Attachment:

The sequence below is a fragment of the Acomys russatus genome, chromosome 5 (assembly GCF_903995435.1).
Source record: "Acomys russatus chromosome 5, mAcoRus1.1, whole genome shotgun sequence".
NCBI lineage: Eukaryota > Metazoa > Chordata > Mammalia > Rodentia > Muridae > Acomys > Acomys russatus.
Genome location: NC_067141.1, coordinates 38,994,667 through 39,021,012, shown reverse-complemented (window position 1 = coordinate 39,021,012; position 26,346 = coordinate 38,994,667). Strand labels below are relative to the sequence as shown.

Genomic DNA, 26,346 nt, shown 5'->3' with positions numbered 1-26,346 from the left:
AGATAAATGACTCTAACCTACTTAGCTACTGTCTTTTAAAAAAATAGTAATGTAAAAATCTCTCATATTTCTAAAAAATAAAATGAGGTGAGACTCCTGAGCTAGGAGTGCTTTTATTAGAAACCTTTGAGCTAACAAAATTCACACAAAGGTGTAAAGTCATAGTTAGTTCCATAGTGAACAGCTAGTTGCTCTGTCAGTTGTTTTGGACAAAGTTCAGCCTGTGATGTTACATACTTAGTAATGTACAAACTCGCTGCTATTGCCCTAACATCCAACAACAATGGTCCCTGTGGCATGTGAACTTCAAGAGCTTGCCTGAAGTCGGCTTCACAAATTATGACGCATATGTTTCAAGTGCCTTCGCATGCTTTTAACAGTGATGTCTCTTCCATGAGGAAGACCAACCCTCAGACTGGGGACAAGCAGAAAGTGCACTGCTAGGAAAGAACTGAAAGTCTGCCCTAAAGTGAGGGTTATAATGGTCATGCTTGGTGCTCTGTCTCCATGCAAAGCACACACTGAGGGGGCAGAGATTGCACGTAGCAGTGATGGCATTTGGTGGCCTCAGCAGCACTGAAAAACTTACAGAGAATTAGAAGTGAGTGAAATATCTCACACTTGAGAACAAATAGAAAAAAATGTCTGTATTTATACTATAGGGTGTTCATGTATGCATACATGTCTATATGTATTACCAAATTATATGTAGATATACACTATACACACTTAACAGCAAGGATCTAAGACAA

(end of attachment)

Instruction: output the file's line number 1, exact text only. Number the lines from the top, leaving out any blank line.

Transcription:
The sequence below is a fragment of the Acomys russatus genome, chromosome 5 (assembly GCF_903995435.1).